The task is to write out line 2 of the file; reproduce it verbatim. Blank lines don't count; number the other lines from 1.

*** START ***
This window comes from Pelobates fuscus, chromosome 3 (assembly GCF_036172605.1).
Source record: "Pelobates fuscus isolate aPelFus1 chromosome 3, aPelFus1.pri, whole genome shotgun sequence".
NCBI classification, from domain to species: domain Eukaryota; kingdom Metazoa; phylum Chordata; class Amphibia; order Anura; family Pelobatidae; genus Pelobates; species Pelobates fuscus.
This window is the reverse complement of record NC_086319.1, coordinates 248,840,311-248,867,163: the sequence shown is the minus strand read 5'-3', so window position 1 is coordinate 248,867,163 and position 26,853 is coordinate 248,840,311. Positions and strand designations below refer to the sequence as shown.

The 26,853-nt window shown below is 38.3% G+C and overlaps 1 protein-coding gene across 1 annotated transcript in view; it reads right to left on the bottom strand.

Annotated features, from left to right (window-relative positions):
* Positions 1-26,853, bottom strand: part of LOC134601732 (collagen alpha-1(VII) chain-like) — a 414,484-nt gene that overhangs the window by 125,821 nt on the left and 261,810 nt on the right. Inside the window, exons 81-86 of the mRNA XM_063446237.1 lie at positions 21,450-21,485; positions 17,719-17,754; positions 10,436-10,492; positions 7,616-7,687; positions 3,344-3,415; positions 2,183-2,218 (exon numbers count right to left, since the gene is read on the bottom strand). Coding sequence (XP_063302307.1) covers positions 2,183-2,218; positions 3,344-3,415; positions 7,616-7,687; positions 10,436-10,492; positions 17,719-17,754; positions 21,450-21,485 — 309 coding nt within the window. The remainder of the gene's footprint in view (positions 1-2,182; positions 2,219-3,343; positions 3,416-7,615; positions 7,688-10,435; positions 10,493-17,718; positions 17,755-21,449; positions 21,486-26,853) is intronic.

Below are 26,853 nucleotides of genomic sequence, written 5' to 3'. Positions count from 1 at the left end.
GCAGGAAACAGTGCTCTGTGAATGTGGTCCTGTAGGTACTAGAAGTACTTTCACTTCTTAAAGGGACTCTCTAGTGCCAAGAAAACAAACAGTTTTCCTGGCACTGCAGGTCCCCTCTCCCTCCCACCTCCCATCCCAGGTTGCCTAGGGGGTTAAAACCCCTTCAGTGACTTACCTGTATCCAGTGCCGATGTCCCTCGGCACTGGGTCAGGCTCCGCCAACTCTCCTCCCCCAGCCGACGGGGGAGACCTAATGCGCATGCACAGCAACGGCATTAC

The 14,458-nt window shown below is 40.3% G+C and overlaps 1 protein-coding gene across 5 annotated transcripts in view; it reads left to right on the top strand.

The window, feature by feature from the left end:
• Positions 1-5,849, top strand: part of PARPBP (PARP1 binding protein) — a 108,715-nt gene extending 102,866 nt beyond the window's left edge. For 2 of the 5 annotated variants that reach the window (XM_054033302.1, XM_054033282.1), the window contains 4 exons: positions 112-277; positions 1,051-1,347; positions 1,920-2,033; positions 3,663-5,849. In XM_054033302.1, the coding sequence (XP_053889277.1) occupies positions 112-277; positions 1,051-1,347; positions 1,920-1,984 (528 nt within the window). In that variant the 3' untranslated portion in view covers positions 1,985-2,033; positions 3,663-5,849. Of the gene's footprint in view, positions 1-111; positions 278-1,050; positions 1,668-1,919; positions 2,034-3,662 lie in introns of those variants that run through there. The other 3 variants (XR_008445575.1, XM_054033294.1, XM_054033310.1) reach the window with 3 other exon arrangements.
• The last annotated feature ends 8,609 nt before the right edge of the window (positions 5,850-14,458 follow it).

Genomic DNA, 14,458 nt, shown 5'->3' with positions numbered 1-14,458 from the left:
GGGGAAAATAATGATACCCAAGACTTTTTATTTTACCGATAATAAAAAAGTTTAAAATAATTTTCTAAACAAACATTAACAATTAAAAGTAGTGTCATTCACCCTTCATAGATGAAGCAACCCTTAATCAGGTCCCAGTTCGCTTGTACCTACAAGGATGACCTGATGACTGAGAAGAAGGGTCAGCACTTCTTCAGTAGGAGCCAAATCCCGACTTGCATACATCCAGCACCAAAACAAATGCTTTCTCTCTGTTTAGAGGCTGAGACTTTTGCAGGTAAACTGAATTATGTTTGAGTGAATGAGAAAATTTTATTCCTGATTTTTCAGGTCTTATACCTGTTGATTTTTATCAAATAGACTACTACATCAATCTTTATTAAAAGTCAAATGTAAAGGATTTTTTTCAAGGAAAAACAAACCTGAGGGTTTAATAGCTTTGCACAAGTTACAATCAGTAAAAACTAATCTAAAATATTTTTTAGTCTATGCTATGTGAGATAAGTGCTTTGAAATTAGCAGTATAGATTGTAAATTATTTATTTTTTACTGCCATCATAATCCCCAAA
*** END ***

Source record: "Pelobates fuscus isolate aPelFus1 chromosome 3, aPelFus1.pri, whole genome shotgun sequence".